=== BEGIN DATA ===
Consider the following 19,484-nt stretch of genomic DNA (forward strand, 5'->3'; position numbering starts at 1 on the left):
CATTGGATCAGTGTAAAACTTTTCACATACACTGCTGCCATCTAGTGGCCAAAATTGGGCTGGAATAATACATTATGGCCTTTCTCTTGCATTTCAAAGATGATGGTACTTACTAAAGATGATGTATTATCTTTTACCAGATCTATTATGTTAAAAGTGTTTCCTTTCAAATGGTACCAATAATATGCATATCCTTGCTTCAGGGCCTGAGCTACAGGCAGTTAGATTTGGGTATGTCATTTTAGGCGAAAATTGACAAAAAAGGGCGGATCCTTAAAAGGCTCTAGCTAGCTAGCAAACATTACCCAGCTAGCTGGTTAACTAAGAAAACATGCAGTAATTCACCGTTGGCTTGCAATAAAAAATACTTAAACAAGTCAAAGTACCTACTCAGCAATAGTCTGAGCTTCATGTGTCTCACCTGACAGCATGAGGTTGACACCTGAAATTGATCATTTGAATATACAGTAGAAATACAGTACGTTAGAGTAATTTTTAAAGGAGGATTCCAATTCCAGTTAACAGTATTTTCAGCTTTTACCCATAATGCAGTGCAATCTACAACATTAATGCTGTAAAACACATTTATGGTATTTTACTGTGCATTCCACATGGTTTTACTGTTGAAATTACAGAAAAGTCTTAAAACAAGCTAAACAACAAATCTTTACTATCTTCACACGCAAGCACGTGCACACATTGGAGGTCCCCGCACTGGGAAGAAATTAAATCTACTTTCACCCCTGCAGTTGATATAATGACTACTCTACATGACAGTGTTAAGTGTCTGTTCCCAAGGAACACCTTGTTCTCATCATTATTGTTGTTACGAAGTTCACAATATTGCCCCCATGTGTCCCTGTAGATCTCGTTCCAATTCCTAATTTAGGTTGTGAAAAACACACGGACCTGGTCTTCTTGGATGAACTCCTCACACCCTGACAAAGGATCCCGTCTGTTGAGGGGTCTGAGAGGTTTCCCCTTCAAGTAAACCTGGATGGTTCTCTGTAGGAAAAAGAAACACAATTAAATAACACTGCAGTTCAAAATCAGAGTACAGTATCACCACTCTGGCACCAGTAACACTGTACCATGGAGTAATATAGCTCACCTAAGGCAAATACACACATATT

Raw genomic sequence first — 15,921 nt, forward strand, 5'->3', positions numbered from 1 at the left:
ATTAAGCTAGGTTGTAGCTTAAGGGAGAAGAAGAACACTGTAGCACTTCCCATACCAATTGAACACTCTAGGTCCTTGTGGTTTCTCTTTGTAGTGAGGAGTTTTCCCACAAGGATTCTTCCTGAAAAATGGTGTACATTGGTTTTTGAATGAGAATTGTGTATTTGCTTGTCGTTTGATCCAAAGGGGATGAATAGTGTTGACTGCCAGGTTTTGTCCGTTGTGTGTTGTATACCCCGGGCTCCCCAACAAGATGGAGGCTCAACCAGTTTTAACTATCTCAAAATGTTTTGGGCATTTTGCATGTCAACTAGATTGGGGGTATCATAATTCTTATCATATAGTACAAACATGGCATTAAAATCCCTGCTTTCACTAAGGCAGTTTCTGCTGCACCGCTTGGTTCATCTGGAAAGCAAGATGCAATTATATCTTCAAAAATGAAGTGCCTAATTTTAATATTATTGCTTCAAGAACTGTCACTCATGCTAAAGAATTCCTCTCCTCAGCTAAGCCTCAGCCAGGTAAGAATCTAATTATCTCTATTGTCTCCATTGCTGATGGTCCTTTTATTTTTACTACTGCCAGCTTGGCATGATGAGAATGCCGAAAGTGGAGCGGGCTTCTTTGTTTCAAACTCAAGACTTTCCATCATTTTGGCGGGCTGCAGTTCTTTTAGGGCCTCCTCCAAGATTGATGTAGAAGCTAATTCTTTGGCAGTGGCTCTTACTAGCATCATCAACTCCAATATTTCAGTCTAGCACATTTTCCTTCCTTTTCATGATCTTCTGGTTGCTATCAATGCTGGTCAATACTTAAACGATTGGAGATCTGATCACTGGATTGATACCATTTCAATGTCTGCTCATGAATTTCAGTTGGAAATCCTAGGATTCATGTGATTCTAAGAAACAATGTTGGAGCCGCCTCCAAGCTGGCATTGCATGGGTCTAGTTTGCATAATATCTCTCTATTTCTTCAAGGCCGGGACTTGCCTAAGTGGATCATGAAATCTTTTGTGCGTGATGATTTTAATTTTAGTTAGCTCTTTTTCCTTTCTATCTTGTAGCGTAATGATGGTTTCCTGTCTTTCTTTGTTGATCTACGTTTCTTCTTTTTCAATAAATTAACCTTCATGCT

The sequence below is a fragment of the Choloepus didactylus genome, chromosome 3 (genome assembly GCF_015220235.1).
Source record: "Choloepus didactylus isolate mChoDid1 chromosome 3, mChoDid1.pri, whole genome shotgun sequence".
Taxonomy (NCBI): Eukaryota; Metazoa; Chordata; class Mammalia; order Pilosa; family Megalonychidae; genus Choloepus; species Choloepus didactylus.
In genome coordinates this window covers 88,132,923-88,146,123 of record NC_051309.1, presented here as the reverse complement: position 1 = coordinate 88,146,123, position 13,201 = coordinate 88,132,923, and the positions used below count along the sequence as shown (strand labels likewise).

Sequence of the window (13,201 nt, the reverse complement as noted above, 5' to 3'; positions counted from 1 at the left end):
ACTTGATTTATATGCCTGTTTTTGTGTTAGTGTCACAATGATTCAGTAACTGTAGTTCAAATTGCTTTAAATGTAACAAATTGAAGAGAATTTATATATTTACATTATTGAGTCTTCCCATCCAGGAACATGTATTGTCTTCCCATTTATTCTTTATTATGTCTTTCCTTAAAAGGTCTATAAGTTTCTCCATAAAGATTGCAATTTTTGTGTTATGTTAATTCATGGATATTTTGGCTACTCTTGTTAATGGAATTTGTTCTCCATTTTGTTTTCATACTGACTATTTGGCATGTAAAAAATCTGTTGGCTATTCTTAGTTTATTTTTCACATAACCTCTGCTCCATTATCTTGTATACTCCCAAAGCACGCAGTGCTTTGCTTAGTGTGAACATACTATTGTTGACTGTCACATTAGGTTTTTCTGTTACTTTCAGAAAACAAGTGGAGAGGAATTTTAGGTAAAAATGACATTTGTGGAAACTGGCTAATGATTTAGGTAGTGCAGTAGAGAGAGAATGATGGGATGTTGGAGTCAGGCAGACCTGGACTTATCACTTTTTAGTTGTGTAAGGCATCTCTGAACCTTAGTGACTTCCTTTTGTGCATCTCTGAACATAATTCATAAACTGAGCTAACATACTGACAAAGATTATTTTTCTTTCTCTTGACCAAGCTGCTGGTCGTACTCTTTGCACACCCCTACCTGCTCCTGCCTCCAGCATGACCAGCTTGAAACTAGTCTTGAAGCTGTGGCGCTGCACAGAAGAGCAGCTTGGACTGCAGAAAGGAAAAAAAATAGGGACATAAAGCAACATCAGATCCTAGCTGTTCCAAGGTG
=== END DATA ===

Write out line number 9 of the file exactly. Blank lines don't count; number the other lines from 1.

Sequence of the window (13,201 nt, the reverse complement as noted above, 5' to 3'; positions counted from 1 at the left end):